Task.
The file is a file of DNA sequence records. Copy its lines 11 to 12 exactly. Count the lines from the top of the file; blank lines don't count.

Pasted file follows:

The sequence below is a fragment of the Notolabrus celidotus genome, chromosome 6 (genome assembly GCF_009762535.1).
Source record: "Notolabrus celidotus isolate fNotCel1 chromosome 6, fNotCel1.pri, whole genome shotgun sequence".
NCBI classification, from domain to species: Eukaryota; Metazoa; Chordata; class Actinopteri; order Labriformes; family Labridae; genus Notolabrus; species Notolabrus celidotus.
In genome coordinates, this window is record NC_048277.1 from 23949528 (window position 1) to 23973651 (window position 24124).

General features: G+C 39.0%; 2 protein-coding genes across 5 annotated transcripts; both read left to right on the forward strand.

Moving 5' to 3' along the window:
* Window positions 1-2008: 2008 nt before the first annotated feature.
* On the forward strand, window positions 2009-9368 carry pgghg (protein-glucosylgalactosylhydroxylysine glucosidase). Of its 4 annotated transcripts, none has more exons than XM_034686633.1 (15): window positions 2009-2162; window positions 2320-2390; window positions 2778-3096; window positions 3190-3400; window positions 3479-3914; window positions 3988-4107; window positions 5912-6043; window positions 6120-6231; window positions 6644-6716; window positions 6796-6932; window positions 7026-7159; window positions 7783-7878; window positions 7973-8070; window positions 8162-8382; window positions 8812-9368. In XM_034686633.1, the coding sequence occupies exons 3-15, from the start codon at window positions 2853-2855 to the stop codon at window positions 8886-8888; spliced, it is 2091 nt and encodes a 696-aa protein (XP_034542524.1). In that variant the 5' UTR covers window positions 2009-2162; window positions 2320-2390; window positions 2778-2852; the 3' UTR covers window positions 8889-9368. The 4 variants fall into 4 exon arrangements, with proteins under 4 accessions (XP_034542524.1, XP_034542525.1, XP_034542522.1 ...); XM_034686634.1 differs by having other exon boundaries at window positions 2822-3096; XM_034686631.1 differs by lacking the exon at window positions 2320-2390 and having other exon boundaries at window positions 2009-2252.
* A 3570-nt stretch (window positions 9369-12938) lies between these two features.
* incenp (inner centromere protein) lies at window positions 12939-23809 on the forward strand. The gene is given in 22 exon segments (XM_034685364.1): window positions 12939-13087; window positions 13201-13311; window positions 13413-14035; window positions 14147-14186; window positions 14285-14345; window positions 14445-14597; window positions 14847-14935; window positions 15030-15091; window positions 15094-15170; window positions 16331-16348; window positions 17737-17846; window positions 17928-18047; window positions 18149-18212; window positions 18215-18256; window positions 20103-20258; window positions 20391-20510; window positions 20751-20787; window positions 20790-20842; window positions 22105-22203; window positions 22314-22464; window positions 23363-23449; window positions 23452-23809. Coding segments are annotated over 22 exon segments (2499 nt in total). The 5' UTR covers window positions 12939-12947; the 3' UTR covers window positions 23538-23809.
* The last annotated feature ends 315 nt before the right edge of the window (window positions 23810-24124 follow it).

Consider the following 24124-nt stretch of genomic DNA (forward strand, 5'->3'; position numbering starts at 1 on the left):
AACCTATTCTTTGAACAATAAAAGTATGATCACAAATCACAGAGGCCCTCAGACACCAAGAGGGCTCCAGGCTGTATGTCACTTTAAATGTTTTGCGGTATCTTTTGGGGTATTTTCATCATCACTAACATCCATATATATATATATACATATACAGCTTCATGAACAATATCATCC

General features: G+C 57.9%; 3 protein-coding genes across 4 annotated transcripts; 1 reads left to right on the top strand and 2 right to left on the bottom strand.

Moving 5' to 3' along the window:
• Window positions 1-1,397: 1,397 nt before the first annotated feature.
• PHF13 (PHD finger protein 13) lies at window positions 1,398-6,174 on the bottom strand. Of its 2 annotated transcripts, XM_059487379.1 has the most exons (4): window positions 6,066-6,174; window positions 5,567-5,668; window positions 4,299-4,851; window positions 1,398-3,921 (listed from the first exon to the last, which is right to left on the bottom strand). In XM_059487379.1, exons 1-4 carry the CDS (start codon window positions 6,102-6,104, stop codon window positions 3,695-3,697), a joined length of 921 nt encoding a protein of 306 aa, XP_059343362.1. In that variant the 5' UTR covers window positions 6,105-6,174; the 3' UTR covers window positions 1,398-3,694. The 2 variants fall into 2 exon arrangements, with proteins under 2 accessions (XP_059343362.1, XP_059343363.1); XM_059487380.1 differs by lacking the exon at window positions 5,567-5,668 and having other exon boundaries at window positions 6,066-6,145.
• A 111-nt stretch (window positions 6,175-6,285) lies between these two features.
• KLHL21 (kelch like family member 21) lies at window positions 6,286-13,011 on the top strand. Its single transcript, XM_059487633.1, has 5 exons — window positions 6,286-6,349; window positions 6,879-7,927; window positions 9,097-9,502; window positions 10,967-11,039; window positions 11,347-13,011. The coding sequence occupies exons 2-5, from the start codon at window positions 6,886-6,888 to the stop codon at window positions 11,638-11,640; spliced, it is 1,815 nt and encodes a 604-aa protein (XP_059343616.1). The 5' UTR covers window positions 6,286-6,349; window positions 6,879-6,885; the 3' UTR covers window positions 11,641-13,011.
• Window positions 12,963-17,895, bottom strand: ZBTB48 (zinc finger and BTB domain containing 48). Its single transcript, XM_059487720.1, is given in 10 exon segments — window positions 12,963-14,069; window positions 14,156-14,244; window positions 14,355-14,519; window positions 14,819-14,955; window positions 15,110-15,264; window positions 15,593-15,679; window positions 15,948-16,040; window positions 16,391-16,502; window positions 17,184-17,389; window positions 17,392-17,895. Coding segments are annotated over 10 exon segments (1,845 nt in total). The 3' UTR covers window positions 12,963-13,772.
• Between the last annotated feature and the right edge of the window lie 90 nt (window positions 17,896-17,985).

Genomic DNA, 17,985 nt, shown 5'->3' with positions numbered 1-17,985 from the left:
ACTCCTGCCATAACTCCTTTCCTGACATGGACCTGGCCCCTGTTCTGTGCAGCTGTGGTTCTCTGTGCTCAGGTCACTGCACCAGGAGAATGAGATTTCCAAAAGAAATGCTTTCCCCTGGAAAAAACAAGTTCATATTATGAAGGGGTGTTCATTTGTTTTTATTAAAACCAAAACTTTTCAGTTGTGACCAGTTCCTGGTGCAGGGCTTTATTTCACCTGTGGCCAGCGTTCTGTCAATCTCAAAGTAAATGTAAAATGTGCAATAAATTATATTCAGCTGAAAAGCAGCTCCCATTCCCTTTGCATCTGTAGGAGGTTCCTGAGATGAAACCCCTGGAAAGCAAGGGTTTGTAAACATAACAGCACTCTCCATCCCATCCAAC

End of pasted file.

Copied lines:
* The last annotated feature ends 315 nt before the right edge of the window (window positions 23810-24124 follow it).

Consider the following 24124-nt stretch of genomic DNA (forward strand, 5'->3'; position numbering starts at 1 on the left):